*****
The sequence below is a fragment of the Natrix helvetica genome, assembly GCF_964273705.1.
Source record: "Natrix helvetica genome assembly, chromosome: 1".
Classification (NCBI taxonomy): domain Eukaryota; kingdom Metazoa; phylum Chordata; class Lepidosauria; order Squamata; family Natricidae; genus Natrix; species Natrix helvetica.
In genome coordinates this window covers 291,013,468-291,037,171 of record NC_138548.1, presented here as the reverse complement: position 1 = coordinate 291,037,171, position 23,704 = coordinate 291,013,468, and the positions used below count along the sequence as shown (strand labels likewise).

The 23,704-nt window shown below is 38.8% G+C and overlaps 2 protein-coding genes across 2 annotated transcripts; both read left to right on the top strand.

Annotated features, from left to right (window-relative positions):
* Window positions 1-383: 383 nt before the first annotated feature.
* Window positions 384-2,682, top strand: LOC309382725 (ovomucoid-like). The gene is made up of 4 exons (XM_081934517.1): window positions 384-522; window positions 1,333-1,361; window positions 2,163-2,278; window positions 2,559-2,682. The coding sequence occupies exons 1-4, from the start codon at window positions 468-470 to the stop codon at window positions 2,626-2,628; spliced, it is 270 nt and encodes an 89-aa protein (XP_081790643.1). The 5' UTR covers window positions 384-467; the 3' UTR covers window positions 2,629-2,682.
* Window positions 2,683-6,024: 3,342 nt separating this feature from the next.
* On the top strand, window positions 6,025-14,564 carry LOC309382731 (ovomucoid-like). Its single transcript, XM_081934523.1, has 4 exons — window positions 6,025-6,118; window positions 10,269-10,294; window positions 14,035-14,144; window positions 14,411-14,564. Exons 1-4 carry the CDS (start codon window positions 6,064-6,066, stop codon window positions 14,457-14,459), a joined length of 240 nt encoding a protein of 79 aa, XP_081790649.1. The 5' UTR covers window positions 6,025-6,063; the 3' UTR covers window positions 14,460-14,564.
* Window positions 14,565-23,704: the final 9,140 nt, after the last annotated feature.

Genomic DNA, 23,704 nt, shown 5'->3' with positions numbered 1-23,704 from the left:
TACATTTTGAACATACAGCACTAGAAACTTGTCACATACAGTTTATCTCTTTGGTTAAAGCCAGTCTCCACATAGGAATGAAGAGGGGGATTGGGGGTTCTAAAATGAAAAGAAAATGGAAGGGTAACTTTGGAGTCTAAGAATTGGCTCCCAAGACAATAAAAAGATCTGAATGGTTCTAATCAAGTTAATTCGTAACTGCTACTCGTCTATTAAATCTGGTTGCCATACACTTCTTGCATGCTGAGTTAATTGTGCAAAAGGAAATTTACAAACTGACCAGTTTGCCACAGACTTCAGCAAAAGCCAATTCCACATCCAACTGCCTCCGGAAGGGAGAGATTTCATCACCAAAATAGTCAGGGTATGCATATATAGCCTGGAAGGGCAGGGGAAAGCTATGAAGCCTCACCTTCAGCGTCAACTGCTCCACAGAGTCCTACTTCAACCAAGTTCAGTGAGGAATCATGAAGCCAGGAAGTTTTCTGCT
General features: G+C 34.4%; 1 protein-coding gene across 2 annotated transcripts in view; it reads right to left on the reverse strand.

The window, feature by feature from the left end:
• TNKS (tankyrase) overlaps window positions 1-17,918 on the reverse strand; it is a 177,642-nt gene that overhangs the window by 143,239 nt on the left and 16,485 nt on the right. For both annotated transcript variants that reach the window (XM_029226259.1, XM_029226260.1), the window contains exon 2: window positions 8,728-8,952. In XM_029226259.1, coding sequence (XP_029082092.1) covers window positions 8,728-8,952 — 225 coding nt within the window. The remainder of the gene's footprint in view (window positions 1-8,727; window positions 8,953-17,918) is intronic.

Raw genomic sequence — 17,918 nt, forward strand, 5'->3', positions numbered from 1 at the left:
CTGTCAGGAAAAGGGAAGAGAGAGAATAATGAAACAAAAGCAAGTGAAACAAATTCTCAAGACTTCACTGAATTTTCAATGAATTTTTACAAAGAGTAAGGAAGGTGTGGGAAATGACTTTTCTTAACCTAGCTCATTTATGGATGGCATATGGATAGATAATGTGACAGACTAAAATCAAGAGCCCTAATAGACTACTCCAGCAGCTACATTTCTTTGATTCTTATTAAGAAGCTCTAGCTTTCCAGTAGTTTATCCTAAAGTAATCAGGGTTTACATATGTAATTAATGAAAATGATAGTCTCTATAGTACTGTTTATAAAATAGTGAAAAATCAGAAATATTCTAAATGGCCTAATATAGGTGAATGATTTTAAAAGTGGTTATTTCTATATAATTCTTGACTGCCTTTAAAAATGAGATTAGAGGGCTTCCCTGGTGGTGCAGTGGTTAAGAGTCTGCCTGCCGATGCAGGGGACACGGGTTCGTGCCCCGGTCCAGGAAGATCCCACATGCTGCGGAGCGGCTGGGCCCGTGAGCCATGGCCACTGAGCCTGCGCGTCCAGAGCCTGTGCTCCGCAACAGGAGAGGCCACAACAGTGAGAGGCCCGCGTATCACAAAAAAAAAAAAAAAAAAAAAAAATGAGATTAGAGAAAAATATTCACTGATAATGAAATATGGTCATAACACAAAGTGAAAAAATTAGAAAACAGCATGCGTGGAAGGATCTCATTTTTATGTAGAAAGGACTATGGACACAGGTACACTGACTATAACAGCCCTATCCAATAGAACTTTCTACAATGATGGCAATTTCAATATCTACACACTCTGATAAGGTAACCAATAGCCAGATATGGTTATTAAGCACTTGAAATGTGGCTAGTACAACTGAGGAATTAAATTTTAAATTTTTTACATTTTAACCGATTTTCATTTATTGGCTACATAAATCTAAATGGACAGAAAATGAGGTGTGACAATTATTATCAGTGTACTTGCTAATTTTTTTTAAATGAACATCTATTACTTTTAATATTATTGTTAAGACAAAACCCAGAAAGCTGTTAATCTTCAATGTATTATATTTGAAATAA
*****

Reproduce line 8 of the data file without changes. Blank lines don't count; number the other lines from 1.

* Window positions 384-2,682, top strand: LOC309382725 (ovomucoid-like). The gene is made up of 4 exons (XM_081934517.1): window positions 384-522; window positions 1,333-1,361; window positions 2,163-2,278; window positions 2,559-2,682. The coding sequence occupies exons 1-4, from the start codon at window positions 468-470 to the stop codon at window positions 2,626-2,628; spliced, it is 270 nt and encodes an 89-aa protein (XP_081790643.1). The 5' UTR covers window positions 384-467; the 3' UTR covers window positions 2,629-2,682.